Entrants should consider that today's era is marked by:
a. Determined efforts by China and Russia to coordinate their respective instruments of power (e.g., economic, political, and military) to compete for commercial, geostrategic, political, and military advantage and access.
b. Chinese and Russian expansion across the spectrum of military operations (competition, crisis, contingency) and domains (sea, air, land, space, cyberspace, and electromagnetic spectrum).
c. The rise of China as an economic and maritime power and the importance of the maritime domain and the need for the U.S. to integrate Navy-Marine Corps operations and multi-domain operational concepts and capabilities.
d. The increased importance of navies, sea control, and allies and partners in a globalized world where 90 percent of world trade (by volume) and information travels via the seas or undersea cables.
e. The proliferation of advanced weaponry and the erosion of key U.S.technological advantages that makes it difficult for the U.S. to project power to manage crises, deter aggression, and reassure allies and partners.
f. Fundamental geopolitical, economic, and technological changes that promise to change the character and conduct of naval warfare and challenge the Navy's ability to adapt conceptually and materially.
3,000 words maximum (excludes footnotes/endnotes/sources).
Submissions must be the author's original work, neither previously published or currently under consideration for publication elsewhere, nor previously submitted to the CNO Naval History Essay Contest.
Entrants may submit multiple essays, but the judging panel will select only one winning essay per entrant.
History curators, archivists, professors, historians, and persons with history-related doctoral degrees.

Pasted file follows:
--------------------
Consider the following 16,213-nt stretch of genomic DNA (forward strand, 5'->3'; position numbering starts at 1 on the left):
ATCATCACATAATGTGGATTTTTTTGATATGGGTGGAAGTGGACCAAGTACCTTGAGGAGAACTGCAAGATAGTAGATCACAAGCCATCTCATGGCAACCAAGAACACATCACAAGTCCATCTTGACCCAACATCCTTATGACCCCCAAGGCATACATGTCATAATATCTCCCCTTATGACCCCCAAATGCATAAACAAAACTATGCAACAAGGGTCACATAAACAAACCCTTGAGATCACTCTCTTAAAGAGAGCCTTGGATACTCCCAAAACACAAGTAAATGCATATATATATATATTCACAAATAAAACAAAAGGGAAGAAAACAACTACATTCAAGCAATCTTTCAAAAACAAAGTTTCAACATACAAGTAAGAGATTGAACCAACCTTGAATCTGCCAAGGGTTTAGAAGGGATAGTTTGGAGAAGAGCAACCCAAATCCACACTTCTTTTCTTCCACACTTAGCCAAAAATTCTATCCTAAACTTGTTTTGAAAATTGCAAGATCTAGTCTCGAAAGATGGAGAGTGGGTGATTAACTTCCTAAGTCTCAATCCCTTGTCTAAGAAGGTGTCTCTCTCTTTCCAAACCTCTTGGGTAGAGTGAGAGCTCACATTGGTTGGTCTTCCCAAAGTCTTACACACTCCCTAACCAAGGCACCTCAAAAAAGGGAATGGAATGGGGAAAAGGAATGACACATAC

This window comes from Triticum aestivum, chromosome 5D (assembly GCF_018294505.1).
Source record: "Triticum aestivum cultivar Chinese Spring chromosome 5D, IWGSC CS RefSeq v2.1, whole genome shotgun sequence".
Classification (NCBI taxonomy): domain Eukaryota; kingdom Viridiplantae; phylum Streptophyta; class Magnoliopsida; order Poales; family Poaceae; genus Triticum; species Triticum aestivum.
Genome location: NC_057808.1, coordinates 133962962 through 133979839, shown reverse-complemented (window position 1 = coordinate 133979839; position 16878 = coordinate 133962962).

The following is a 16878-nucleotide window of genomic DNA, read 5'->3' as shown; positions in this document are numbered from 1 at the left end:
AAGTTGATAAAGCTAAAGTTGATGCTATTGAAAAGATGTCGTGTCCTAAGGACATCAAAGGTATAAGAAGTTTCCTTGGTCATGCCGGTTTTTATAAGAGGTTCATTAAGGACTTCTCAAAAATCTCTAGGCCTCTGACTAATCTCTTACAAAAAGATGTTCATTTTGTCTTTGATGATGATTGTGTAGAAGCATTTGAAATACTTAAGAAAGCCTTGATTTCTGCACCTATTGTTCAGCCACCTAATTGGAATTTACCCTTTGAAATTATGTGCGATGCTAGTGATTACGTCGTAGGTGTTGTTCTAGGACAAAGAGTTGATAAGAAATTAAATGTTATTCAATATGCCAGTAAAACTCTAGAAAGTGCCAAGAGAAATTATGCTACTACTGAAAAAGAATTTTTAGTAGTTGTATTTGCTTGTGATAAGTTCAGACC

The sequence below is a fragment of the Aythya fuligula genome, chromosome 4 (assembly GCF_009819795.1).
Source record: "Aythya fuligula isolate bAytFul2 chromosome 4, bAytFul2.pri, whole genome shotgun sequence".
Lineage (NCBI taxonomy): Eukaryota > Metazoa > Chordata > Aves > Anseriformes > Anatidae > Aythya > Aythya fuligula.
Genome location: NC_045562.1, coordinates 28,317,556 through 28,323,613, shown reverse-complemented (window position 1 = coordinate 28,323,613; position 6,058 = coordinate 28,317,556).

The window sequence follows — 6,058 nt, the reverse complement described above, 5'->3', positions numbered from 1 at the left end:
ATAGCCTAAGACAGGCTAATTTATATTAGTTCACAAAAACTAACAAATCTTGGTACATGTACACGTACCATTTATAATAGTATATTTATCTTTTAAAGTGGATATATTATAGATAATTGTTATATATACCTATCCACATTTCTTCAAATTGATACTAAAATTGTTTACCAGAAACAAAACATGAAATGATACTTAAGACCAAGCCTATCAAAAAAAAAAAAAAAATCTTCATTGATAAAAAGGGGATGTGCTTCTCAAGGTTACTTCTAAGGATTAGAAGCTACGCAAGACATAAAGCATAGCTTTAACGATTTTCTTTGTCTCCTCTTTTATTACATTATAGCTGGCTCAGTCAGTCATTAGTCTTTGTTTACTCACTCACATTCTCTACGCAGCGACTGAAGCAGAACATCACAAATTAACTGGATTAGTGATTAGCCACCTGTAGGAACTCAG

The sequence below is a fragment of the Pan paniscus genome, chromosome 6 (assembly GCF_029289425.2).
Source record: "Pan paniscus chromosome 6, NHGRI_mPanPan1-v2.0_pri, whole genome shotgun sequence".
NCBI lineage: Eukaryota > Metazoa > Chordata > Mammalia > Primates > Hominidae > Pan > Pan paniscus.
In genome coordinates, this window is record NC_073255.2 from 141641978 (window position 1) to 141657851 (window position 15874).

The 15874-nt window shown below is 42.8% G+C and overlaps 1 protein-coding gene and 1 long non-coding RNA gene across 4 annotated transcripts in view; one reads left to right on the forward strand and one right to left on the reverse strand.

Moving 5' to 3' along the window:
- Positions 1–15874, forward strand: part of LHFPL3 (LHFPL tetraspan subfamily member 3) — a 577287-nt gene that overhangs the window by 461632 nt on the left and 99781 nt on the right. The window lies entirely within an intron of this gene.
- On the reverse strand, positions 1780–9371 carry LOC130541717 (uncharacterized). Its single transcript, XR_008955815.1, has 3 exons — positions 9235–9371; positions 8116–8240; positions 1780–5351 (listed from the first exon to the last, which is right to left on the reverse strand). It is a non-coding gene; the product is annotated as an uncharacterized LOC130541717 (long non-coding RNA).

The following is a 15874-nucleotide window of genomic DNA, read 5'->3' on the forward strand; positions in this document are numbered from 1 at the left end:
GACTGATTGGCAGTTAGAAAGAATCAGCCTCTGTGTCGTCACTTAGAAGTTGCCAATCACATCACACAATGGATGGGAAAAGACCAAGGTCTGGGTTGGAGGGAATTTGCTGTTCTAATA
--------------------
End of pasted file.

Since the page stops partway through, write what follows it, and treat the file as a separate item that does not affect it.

$5,000 — First Prize
Active-duty, reserve, retired, and federal civilian personnel from the U.S. Navy, U.S. Marine Corps, and U.S. Coast Guard not included in the Professional Category.
$5,000 — First Prize
$2,500 — Second Prize
$1,500 — Third Prize
a. Invitational travel orders to the 2020 CNO Naval History Essay Contest Awards Reception (location and date to be determined) to meet the CNO and present their respective papers.
b. Publication of their essay in the Naval Institute's Proceedings or Naval History magazine (first-place essays) and on the NHHC website (all winning essays). Some non-winning essays may also be selected for publication.
c. Copper sheathing from USS CONSTITUTION.
d. Recognition on NHHC's website.
e. A one-year Naval Institute membership and a one-year subscription to Naval History magazine (courtesy of the Naval Institute).
Anyone can enter the essay contest who is employed by one of the Sea Services. It is open to all civilian employees who work for the Navy, Coast Guard, or Marine Corps. It is also open to all military who are in the Navy, Coast Guard, or Marine Corps, regardless of rank.
- Include word count on the title page but do not include your name on title page or within the essay.
- Include the the essay category with the title (Professional or Rising) in the essay submission form.
Essays will be judged on the following criteria:
a. Relevance to the topic: Applying lessons from naval history to establishing and maintaining maritime superiority in an era of great power competition;
c. Thoroughness of research;
d. Quality of insights based on historical events;
e. Uniqueness/novelty of ideas presented.
All essays will be judged in the blind. A judging panel will select winning essays (first, second, and third prize from the Rising Category and first prize from the Professional Category).